Books Translation

Like Thelma and Louise but with more botany and less death

One of the things I like about my job is the variety. I don’t do financial or technical translation (because I wouldn’t know what I was talking about and you need your translators to know what they are talking about) and over the years I’ve shifted the focus and specialised until I am mainly doing the creative sort of things that I like, but this still covers a huge range of texts/stuff. And people turn up and ask me to do interesting things. A while back, fellow translator and ITI member Ros Mendy asked me to translate a section of a Swedish book which apparently mentioned an Englishwoman who was the beekeeper to the King of Libya in the late 1960s. Well you don’t get that sort of intriguing commission every day.

The book was Blomman i Cyrene (The flower of Cyrene) by Christina Söderling-Brydolf, published in 1970. The flower in question is silphium, used across the ancient Mediterranean and Roman world but now extinct. Christina becomes interested in it on an earlier trip to Libya, picks the expert brains of fellow Swede Vivi Täckholm, professor of Botany at Cairo University, and a year or so later embarks on a quest to discover what it was and whether it still exists. She is joined in this enterprise by Lullu Björkenheim, a Finland-Swede, who is fired with enthusiasm for spending weeks on end rattling round Libya in a Land Rover in search of a possibly non-existent plant. At this point Christina is in her fifties, Lullu is in her late sixties, and the two of them have barely spent more than a couple of days in each other’s company.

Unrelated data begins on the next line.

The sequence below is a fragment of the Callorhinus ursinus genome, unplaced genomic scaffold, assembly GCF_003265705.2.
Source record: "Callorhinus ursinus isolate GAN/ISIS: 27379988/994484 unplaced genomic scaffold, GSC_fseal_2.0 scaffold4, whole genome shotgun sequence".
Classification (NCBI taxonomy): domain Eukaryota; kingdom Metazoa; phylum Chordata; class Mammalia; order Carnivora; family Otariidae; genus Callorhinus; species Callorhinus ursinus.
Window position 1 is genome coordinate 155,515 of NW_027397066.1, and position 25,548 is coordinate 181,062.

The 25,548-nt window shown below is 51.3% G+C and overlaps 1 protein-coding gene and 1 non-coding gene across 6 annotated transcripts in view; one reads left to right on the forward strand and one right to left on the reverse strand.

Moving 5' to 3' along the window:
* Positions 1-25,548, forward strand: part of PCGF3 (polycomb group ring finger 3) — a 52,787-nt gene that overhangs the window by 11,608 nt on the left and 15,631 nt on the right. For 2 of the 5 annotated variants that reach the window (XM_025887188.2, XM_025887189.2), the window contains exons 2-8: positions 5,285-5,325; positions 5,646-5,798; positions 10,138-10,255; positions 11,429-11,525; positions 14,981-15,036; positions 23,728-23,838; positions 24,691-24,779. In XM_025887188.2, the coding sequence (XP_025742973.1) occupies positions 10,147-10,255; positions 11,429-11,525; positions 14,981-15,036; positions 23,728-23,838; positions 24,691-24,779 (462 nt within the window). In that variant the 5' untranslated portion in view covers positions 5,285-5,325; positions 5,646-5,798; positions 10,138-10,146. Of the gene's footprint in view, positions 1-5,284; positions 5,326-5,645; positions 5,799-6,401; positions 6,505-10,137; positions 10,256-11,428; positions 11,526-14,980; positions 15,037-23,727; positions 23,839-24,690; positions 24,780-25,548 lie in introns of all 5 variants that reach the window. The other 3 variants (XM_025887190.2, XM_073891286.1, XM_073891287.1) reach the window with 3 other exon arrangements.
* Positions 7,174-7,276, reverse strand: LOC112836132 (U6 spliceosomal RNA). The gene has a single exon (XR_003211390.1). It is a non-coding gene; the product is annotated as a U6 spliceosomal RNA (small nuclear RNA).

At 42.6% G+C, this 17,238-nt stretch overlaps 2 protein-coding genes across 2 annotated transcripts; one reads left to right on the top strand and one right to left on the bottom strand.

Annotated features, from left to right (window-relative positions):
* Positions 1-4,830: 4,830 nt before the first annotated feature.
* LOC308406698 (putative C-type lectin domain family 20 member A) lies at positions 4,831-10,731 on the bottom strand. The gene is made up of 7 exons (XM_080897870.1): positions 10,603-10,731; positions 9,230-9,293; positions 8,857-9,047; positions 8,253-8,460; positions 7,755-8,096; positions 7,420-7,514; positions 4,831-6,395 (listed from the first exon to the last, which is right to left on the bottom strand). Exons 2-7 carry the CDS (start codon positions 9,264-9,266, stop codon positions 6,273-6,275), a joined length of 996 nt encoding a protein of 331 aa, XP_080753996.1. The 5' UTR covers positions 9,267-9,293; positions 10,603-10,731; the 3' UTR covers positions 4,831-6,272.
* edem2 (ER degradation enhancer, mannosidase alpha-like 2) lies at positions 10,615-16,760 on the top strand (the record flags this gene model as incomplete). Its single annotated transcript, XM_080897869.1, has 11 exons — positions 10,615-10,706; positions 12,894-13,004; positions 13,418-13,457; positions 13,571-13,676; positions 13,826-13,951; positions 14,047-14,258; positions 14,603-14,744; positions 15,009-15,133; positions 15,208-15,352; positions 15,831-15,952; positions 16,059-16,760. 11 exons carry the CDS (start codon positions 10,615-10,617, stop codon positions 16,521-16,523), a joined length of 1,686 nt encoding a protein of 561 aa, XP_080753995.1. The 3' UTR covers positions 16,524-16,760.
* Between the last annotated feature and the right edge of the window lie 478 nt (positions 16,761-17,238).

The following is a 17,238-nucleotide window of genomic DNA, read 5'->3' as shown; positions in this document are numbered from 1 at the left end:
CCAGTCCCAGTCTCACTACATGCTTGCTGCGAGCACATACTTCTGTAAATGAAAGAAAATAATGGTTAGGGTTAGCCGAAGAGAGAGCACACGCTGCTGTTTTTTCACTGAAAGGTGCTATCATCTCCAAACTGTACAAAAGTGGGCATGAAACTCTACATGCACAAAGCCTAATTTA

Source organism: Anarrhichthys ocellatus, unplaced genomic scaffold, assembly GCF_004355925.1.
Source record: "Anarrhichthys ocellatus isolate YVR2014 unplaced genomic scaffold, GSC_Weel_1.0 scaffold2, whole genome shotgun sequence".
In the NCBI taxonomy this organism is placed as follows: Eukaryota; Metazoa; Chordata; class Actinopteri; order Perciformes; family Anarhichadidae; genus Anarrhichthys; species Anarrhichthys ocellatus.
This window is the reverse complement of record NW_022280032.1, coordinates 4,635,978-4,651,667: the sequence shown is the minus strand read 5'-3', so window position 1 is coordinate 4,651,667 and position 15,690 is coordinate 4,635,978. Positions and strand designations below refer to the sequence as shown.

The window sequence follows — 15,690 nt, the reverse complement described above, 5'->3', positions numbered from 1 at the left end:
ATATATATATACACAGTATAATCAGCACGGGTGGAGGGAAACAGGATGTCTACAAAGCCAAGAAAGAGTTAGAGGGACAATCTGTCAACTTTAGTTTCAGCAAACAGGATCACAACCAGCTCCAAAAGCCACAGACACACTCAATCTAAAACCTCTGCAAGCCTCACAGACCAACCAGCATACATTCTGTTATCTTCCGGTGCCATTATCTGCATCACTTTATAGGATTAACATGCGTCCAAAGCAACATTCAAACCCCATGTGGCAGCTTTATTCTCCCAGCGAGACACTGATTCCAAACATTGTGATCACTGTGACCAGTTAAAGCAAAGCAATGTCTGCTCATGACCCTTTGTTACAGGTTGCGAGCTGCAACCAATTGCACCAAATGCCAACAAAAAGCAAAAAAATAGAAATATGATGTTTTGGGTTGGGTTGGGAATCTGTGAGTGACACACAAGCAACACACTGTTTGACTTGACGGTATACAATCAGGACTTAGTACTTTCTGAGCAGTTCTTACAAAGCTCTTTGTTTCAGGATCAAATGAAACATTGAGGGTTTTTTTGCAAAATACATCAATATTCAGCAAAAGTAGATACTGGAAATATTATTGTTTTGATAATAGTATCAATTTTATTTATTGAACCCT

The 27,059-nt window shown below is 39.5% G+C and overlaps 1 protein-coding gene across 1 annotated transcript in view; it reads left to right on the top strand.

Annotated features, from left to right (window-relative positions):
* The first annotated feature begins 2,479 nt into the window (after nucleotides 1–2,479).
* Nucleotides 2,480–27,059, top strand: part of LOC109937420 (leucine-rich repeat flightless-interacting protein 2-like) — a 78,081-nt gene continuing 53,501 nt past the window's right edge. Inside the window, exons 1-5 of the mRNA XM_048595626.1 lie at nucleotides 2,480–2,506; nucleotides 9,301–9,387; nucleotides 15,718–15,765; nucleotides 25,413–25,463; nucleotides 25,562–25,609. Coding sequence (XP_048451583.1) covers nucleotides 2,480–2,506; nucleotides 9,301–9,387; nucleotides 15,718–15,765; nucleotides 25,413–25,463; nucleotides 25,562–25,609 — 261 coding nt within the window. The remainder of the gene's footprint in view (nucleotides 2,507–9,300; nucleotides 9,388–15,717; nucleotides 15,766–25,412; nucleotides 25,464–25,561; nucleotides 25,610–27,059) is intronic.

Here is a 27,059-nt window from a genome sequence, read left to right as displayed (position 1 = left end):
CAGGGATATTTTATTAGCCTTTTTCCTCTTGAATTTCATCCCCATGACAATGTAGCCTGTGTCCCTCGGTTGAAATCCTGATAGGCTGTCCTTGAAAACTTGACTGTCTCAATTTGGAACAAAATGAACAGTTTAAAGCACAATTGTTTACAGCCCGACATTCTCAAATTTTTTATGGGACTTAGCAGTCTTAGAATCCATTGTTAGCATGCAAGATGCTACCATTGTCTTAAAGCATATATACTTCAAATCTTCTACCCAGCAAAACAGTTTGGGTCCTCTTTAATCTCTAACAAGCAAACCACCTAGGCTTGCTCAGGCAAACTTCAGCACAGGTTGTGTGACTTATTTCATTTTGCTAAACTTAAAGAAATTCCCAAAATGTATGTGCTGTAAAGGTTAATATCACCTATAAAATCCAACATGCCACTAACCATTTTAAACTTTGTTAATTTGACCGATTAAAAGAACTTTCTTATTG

It could all have been a disaster. It isn’t. What it is is a hugely entertaining road trip, and travelogue told with self-deprecating irony, with a mystery to resolve as a peg to hang it all on for narrative momentum, and a growing friendship between two redoubtable women who are unfazed by hairpin bends or the prospect of getting lost in the middle of nowhere, and able to cope with abandoning all other plans to screech to a sudden halt whenever a likely plant is spotted at the side of a road. At one point Lullu insists on digging one up entirely unaided:

Peter [Lieutenant Commander Peter Hughes RN] and Jean laughed heartily and shook their heads when they saw us out in the red field, Lullu with her foot on the spade and me with a firm grip on the bottom of the sturdy drias stalk.

“Miss Brittan wasn’t as mad as that,” said Peter, once they had got out of the car and come over to us. And Lullu and I will argue to our dying day over whether he meant that Miss Brittan wasn’t as mad as people said she was or that she wasn’t as mad as we were.